John Hopkins researchers, writing on their 38 North blog Thursday, said commercial satellite imagery of the facility suggests North Korea has "probably" restarted the plutonium production reactor.
A satellite image posted on the site shows plumes of white smoke coming from a building labeled as a turbine and generator facility.
"The white coloration and volume are consistent with steam being vented because the electrical generating system is about to come online, indicating that the reactor is in or nearing operation," the researchers said.
North Korea sparked international concern in April when it announced it would resume activity at the Yongbyon nuclear facility. Johns Hopkins said it expected the facility would be restarted by the end of August.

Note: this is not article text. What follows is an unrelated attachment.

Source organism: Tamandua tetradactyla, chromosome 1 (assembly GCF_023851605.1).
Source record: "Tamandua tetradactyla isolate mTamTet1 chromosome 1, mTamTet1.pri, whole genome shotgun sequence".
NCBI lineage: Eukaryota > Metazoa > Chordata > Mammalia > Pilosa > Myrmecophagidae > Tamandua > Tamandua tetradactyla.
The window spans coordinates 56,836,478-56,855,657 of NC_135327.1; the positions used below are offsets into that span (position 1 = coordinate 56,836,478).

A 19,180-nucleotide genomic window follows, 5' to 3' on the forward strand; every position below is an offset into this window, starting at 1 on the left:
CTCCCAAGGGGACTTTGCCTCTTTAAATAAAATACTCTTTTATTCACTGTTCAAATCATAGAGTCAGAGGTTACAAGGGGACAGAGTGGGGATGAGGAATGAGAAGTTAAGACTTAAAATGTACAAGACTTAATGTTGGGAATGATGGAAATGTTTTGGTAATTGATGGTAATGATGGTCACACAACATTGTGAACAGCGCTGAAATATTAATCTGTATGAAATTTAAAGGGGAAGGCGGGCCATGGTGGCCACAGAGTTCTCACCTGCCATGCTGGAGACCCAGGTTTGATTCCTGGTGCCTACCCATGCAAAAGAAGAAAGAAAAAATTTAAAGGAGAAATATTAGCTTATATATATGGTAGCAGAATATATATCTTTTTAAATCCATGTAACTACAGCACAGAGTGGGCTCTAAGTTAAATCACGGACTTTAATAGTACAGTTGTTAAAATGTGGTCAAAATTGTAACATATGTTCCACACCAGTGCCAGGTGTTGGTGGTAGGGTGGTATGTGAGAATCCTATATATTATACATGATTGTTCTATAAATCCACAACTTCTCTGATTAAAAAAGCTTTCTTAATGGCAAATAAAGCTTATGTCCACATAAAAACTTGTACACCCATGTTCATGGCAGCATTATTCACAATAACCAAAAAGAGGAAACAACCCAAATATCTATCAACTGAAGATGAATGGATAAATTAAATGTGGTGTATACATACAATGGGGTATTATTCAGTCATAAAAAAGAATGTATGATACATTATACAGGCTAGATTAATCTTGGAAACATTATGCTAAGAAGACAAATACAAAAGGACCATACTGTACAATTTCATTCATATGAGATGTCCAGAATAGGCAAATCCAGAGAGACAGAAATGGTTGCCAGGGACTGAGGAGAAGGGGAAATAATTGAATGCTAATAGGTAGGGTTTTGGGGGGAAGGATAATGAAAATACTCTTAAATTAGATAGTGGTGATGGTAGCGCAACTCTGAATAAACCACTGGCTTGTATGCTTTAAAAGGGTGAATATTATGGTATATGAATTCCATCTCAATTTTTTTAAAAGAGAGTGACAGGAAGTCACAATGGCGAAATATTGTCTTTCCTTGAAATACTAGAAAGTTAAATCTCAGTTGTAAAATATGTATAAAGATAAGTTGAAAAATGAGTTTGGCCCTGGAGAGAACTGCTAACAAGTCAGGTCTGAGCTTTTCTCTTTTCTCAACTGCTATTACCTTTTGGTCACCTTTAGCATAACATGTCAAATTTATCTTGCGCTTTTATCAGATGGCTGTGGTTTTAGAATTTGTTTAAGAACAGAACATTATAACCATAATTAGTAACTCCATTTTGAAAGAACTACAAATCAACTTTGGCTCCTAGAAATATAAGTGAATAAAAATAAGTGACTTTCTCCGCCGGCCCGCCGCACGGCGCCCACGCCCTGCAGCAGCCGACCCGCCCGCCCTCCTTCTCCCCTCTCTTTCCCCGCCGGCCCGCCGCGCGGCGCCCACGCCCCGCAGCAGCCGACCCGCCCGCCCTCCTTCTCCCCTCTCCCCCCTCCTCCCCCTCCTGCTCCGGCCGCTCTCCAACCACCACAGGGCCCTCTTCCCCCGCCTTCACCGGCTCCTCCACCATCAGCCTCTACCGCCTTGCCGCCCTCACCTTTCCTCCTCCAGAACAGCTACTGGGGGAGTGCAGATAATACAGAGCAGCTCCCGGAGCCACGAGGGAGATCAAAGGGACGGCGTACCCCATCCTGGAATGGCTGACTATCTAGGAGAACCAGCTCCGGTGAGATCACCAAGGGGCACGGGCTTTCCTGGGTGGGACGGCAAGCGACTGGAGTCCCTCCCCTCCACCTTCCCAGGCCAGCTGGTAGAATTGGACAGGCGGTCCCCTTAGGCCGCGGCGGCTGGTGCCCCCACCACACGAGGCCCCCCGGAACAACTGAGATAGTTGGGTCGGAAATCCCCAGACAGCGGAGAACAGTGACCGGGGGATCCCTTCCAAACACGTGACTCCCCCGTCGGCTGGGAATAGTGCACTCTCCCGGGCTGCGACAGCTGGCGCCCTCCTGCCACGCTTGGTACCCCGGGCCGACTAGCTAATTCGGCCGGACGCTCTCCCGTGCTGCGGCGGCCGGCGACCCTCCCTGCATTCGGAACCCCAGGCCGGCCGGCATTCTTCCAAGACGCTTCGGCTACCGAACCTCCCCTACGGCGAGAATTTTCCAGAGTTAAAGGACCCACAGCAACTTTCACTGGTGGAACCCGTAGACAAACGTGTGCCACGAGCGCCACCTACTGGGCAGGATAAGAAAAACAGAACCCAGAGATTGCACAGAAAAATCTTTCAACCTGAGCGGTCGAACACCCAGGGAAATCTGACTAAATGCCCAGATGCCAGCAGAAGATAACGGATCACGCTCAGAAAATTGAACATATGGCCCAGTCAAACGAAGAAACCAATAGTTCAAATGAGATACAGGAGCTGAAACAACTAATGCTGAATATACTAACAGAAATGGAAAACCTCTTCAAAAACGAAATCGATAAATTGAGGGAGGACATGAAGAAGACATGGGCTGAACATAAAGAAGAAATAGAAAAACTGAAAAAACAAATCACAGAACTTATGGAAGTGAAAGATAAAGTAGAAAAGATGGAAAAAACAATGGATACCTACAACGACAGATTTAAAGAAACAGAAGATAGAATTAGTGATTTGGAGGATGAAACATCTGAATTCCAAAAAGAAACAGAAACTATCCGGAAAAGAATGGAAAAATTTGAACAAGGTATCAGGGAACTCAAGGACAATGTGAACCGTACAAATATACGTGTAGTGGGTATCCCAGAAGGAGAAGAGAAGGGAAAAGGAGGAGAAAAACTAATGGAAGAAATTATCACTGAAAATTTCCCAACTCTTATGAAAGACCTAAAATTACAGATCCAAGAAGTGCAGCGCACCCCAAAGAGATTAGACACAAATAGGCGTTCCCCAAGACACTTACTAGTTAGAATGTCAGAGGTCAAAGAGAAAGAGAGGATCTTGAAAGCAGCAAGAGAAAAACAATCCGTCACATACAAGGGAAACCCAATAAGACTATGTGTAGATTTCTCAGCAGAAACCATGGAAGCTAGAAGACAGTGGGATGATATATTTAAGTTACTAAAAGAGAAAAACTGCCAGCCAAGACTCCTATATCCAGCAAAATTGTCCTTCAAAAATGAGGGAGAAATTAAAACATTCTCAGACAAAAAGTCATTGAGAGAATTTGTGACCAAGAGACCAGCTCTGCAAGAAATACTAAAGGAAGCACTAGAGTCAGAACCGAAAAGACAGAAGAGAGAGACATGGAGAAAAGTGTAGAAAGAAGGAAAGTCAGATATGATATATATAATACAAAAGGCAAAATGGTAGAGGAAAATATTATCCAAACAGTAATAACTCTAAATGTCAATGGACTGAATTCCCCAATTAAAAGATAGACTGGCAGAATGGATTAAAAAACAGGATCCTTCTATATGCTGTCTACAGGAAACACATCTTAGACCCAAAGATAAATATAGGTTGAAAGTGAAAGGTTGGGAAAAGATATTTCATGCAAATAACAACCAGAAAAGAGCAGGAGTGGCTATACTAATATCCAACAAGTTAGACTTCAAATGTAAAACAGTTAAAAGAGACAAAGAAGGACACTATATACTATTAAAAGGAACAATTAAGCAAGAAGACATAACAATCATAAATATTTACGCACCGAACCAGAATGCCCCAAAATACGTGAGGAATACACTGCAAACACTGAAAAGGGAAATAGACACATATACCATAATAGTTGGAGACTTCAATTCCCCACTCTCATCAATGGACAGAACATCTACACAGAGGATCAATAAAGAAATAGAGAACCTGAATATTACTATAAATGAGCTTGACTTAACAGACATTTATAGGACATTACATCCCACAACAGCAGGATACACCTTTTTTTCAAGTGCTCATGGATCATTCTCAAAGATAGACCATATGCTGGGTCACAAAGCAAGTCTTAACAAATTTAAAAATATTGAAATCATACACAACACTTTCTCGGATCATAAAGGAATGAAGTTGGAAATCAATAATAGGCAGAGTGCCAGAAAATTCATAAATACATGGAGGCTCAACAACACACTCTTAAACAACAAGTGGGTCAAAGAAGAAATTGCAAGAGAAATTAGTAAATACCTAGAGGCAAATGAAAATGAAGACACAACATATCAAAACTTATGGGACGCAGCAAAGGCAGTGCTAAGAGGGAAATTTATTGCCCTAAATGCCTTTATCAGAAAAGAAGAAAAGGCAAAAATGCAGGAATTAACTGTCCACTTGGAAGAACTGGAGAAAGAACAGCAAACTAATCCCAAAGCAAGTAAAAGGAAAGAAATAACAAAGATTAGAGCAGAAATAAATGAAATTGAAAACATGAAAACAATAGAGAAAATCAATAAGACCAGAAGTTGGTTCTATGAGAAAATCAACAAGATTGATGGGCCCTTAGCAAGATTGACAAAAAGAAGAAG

North Korea conducted an underground test of a nuclear device in February, its third. Johns Hopkins researchers said the Yongbyon reactor can produce 6 kilograms of plutonium a year, which North Korea can use "to slowly increase the size of its nuclear weapons stockpile."
The Yongbyon nuclear complex was closed in 2007 following multilateral negotiations. Talks between both Koreas, China, the United States, Russia and Japan were suspended in 2009.